Wednesday, 23 July 2014

Adventures in screen printing

I haven't done much knitting or crocheting of late. Mainly because I have been busy working on a special, secret project which I couldn't talk about until after the most recent LARP event! At the previous event in June, I had agreed to make some sashes for my faction. They needed to look good, but be relatively simple to make as I had to make enough for fifteen people.

I decided the sewing part would be fairly simple, if I made long sashes which were tied on, rather than trying to make sashes to fit exactly. Especially considering the range of sizes in the group of people I was making them for - a huge variety of height and girth across the group. What I struggled with initially was a technique to use to get the symbols onto the sashes that I wanted - eight in total (one representing each of the in-character Gods worshipped in my faction, and one representing the faction itself). After chatting to a couple of friends, and doing some searching on the internet, I settled on screen printing as the most sensible route to take, and found this tutorial and this one. Initially, I thought I would try the embroidery hoop option, especially when I discovered you can now buy Modge Podge in Hobbycraft! But in the end I went for a very quick and lazy stencil only approach, with no screens at all.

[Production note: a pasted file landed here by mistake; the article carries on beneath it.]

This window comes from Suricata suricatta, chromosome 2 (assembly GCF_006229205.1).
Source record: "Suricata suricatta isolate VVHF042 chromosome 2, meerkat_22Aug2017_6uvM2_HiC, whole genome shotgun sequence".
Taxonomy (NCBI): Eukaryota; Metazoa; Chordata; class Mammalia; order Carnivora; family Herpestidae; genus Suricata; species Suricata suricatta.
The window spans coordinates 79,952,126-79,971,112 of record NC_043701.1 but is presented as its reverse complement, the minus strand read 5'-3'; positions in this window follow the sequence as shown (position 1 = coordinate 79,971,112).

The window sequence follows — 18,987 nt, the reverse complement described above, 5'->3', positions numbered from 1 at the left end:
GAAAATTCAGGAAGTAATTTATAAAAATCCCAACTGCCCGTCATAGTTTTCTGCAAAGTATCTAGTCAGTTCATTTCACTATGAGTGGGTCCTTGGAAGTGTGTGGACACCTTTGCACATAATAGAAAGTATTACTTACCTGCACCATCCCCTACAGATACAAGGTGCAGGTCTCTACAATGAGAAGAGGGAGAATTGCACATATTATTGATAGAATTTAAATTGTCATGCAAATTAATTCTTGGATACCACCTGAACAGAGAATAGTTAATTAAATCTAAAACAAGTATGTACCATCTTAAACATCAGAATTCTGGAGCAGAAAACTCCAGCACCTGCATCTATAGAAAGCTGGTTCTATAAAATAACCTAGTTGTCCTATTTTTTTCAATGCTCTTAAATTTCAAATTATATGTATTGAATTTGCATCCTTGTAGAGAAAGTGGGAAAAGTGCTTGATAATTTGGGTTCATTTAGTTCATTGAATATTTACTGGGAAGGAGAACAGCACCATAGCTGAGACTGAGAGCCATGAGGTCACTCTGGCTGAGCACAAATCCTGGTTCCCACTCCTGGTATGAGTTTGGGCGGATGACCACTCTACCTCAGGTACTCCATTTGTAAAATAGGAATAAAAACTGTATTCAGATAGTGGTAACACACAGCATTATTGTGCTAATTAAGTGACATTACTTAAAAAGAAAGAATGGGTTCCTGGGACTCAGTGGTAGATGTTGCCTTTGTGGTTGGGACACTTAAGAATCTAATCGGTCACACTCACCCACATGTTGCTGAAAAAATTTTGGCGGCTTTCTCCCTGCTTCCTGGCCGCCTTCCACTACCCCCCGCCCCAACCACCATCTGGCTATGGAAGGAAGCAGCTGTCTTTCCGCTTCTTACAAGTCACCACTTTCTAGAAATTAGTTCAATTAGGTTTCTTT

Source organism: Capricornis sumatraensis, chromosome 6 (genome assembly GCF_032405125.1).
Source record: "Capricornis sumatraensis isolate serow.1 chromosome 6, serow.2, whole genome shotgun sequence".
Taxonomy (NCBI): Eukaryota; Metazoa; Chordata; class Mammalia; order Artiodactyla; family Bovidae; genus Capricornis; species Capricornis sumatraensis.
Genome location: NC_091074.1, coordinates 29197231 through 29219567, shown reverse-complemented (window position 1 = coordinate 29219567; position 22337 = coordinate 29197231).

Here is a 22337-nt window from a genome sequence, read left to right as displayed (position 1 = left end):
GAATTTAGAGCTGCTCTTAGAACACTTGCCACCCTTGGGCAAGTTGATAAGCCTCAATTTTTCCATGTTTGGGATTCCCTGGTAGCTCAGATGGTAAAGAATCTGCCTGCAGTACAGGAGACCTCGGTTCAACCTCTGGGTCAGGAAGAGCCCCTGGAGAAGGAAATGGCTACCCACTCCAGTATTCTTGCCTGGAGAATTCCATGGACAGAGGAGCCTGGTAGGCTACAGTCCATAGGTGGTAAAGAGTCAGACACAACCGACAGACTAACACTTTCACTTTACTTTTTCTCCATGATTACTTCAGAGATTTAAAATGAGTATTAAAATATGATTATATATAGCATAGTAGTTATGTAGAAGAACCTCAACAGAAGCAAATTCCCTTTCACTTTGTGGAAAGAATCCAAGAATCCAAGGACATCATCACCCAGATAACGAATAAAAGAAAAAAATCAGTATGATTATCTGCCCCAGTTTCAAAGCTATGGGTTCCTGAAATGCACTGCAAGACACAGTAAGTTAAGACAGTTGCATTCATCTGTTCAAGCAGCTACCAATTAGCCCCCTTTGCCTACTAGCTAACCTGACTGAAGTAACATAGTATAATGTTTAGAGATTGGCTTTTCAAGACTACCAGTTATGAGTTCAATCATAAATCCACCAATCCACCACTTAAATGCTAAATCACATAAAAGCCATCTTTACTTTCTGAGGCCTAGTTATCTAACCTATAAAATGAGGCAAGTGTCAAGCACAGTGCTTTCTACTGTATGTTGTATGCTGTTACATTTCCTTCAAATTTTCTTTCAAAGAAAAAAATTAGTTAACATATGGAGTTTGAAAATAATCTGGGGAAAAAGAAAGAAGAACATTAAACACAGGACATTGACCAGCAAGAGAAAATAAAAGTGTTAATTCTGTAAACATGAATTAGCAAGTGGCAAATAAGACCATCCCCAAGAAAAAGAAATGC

Preparing the sashes themselves was a bit more involved than I thought it would be. I bought 4 metres of 100% cotton in a lovely muted cream colour (as I thought white would be a bit too stark and modern for my needs). I tore the material into strips six inches wide, and ironed them out. Then came the endless pinning. I have never spent so much time pinning hems in all my life. Even the excessively long hems on my skirts didn't get that much attention.

It took me a day and a half to pin all the strips of fabric (260 feet of hem!). It then only took me about three hours to sew them all and remove the pins again. Because I was making these for other people, I decided to be very good, and did all the ironing and seam pressing you are meant to do when you sew things. I even top stitched the seams at the shoulder, once I had pinned and sewn the front and back halves together.

For the symbols, I took inspiration from the descriptions of the Gods as listed on my faction's website ( The standard symbols (things like scales of justice, swords etc) didn't seem exciting enough to me, so I was interested when I saw each God had a bird associated with it as well. I immediately went searching on Google for tribal tattoo style images of the birds in question, and made stencils of those.

The stencils are just OHP acetate sheets, with a sticker stuck on that I'd traced the image onto. This made it easier to cut it out!

Top row L-R: nightingale, lion, owl, hawk
Middle row L-R: Heron, dove, stork
Bottom: raven

The dove in the middle of the above pic actually didn't make the cut, it was too big and complicated so I replaced it with a different design in the end.

When it came to the printing, I kept things as simple as possible. I set up a production line in my kitchen, and prepared my stencils by spraying the backs with removable adhesive spray. I sort of fudged my way through the screen printing itself, using the basic understanding of the technique I had learned from the tutorials linked above.